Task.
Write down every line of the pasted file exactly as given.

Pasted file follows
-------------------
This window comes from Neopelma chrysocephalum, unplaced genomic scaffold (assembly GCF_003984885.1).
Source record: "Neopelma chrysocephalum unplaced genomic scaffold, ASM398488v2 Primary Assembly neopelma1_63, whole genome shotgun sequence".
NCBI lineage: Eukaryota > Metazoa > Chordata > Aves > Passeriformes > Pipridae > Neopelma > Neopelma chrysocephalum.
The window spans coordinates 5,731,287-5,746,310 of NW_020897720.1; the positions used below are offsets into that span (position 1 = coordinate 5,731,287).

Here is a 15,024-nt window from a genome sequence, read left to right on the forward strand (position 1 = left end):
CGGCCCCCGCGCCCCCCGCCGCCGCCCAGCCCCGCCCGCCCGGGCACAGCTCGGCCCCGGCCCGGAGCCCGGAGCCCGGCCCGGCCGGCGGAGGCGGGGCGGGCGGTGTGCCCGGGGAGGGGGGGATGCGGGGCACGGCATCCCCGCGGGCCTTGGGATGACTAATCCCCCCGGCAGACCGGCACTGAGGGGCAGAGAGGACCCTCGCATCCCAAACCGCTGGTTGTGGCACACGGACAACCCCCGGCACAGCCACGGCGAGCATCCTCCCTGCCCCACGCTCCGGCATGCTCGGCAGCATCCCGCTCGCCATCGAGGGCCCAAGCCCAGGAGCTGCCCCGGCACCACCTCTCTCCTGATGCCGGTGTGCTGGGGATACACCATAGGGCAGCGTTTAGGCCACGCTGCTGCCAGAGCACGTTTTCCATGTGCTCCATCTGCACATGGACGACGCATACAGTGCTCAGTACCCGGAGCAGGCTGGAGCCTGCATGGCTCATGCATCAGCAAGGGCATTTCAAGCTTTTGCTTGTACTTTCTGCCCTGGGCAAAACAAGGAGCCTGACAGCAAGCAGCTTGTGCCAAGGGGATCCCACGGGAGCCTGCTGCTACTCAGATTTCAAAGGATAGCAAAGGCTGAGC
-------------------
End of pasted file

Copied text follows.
This window comes from Neopelma chrysocephalum, unplaced genomic scaffold (assembly GCF_003984885.1).
Source record: "Neopelma chrysocephalum unplaced genomic scaffold, ASM398488v2 Primary Assembly neopelma1_63, whole genome shotgun sequence".
NCBI lineage: Eukaryota > Metazoa > Chordata > Aves > Passeriformes > Pipridae > Neopelma > Neopelma chrysocephalum.
The window spans coordinates 5,731,287-5,746,310 of NW_020897720.1; the positions used below are offsets into that span (position 1 = coordinate 5,731,287).

Here is a 15,024-nt window from a genome sequence, read left to right on the forward strand (position 1 = left end):
CGGCCCCCGCGCCCCCCGCCGCCGCCCAGCCCCGCCCGCCCGGGCACAGCTCGGCCCCGGCCCGGAGCCCGGAGCCCGGCCCGGCCGGCGGAGGCGGGGCGGGCGGTGTGCCCGGGGAGGGGGGGATGCGGGGCACGGCATCCCCGCGGGCCTTGGGATGACTAATCCCCCCGGCAGACCGGCACTGAGGGGCAGAGAGGACCCTCGCATCCCAAACCGCTGGTTGTGGCACACGGACAACCCCCGGCACAGCCACGGCGAGCATCCTCCCTGCCCCACGCTCCGGCATGCTCGGCAGCATCCCGCTCGCCATCGAGGGCCCAAGCCCAGGAGCTGCCCCGGCACCACCTCTCTCCTGATGCCGGTGTGCTGGGGATACACCATAGGGCAGCGTTTAGGCCACGCTGCTGCCAGAGCACGTTTTCCATGTGCTCCATCTGCACATGGACGACGCATACAGTGCTCAGTACCCGGAGCAGGCTGGAGCCTGCATGGCTCATGCATCAGCAAGGGCATTTCAAGCTTTTGCTTGTACTTTCTGCCCTGGGCAAAACAAGGAGCCTGACAGCAAGCAGCTTGTGCCAAGGGGATCCCACGGGAGCCTGCTGCTACTCAGATTTCAAAGGATAGCAAAGGCTGAGC